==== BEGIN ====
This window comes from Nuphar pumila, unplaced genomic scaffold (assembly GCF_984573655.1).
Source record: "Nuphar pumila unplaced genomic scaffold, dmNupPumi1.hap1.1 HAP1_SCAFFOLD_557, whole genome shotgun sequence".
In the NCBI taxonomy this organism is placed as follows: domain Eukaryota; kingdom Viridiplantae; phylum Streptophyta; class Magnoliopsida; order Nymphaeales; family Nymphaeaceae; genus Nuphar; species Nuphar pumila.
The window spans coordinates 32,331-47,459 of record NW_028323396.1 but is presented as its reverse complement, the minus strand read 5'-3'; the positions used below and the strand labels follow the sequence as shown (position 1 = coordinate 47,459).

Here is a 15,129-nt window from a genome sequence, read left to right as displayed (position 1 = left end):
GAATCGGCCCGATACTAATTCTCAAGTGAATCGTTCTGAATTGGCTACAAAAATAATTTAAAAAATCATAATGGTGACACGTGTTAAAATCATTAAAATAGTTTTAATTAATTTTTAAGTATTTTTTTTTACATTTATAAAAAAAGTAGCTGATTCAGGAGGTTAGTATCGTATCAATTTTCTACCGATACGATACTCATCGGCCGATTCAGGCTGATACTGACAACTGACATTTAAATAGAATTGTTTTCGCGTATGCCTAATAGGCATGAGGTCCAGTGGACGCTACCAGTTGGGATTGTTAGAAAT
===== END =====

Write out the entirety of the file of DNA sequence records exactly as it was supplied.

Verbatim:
This window comes from Nuphar pumila, unplaced genomic scaffold (assembly GCF_984573655.1).
Source record: "Nuphar pumila unplaced genomic scaffold, dmNupPumi1.hap1.1 HAP1_SCAFFOLD_557, whole genome shotgun sequence".
In the NCBI taxonomy this organism is placed as follows: domain Eukaryota; kingdom Viridiplantae; phylum Streptophyta; class Magnoliopsida; order Nymphaeales; family Nymphaeaceae; genus Nuphar; species Nuphar pumila.
The window spans coordinates 32,331-47,459 of record NW_028323396.1 but is presented as its reverse complement, the minus strand read 5'-3'; the positions used below and the strand labels follow the sequence as shown (position 1 = coordinate 47,459).

Here is a 15,129-nt window from a genome sequence, read left to right as displayed (position 1 = left end):
GAATCGGCCCGATACTAATTCTCAAGTGAATCGTTCTGAATTGGCTACAAAAATAATTTAAAAAATCATAATGGTGACACGTGTTAAAATCATTAAAATAGTTTTAATTAATTTTTAAGTATTTTTTTTTACATTTATAAAAAAAGTAGCTGATTCAGGAGGTTAGTATCGTATCAATTTTCTACCGATACGATACTCATCGGCCGATTCAGGCTGATACTGACAACTGACATTTAAATAGAATTGTTTTCGCGTATGCCTAATAGGCATGAGGTCCAGTGGACGCTACCAGTTGGGATTGTTAGAAAT